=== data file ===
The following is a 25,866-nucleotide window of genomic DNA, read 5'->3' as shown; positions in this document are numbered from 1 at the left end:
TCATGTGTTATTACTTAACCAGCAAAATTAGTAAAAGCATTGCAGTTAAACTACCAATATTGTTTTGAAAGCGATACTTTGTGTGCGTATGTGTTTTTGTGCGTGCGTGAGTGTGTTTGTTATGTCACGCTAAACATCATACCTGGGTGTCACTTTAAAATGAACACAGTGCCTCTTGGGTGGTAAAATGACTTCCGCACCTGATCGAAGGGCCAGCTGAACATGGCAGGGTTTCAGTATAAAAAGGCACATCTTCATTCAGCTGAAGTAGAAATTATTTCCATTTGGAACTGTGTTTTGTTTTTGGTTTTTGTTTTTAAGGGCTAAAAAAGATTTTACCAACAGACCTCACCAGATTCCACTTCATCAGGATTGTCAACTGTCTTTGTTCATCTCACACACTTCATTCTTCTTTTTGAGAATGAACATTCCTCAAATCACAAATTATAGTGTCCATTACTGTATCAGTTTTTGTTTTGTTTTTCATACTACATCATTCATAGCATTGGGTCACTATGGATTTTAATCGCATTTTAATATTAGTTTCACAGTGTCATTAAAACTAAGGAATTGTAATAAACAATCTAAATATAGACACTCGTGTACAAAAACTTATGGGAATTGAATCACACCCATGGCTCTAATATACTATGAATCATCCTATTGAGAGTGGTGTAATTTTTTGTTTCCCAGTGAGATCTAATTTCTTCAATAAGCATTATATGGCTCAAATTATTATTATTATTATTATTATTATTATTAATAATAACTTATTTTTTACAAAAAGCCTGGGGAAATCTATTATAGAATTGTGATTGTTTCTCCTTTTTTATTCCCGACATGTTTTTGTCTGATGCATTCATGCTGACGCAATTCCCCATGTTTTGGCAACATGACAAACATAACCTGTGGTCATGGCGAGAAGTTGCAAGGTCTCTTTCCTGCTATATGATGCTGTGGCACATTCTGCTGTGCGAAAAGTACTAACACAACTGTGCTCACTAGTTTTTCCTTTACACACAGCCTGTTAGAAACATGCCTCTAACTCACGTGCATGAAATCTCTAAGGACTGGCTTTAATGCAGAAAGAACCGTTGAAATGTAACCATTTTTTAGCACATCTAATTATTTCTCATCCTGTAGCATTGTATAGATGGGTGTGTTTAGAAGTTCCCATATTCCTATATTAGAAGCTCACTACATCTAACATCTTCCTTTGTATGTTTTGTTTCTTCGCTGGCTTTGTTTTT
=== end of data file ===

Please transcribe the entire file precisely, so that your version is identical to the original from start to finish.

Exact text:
The following is a 25,866-nucleotide window of genomic DNA, read 5'->3' as shown; positions in this document are numbered from 1 at the left end:
TCATGTGTTATTACTTAACCAGCAAAATTAGTAAAAGCATTGCAGTTAAACTACCAATATTGTTTTGAAAGCGATACTTTGTGTGCGTATGTGTTTTTGTGCGTGCGTGAGTGTGTTTGTTATGTCACGCTAAACATCATACCTGGGTGTCACTTTAAAATGAACACAGTGCCTCTTGGGTGGTAAAATGACTTCCGCACCTGATCGAAGGGCCAGCTGAACATGGCAGGGTTTCAGTATAAAAAGGCACATCTTCATTCAGCTGAAGTAGAAATTATTTCCATTTGGAACTGTGTTTTGTTTTTGGTTTTTGTTTTTAAGGGCTAAAAAAGATTTTACCAACAGACCTCACCAGATTCCACTTCATCAGGATTGTCAACTGTCTTTGTTCATCTCACACACTTCATTCTTCTTTTTGAGAATGAACATTCCTCAAATCACAAATTATAGTGTCCATTACTGTATCAGTTTTTGTTTTGTTTTTCATACTACATCATTCATAGCATTGGGTCACTATGGATTTTAATCGCATTTTAATATTAGTTTCACAGTGTCATTAAAACTAAGGAATTGTAATAAACAATCTAAATATAGACACTCGTGTACAAAAACTTATGGGAATTGAATCACACCCATGGCTCTAATATACTATGAATCATCCTATTGAGAGTGGTGTAATTTTTTGTTTCCCAGTGAGATCTAATTTCTTCAATAAGCATTATATGGCTCAAATTATTATTATTATTATTATTATTATTATTAATAATAACTTATTTTTTACAAAAAGCCTGGGGAAATCTATTATAGAATTGTGATTGTTTCTCCTTTTTTATTCCCGACATGTTTTTGTCTGATGCATTCATGCTGACGCAATTCCCCATGTTTTGGCAACATGACAAACATAACCTGTGGTCATGGCGAGAAGTTGCAAGGTCTCTTTCCTGCTATATGATGCTGTGGCACATTCTGCTGTGCGAAAAGTACTAACACAACTGTGCTCACTAGTTTTTCCTTTACACACAGCCTGTTAGAAACATGCCTCTAACTCACGTGCATGAAATCTCTAAGGACTGGCTTTAATGCAGAAAGAACCGTTGAAATGTAACCATTTTTTAGCACATCTAATTATTTCTCATCCTGTAGCATTGTATAGATGGGTGTGTTTAGAAGTTCCCATATTCCTATATTAGAAGCTCACTACATCTAACATCTTCCTTTGTATGTTTTGTTTCTTCGCTGGCTTTGTTTTT